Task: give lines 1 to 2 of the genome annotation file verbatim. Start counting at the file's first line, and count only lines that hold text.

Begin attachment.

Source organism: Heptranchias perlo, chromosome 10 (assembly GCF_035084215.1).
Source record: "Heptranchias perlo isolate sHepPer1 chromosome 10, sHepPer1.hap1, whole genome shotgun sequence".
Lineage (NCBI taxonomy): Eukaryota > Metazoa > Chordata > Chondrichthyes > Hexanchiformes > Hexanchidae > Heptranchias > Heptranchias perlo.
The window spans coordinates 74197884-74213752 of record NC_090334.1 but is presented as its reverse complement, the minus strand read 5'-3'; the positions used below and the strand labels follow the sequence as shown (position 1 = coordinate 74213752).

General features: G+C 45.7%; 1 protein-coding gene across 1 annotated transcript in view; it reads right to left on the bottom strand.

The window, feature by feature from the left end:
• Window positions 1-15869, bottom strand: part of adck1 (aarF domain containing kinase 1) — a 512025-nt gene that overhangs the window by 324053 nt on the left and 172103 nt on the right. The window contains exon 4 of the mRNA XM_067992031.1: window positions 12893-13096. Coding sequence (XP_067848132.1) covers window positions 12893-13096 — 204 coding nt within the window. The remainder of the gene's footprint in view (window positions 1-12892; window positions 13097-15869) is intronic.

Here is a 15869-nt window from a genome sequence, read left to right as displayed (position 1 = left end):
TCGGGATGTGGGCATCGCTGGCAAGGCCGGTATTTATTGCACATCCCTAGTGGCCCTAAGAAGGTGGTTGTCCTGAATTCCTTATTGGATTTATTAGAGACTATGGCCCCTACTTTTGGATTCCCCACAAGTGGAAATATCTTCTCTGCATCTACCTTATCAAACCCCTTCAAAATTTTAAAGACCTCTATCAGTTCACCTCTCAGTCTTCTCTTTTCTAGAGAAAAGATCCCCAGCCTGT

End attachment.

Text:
Source organism: Heptranchias perlo, chromosome 10 (assembly GCF_035084215.1).
Source record: "Heptranchias perlo isolate sHepPer1 chromosome 10, sHepPer1.hap1, whole genome shotgun sequence".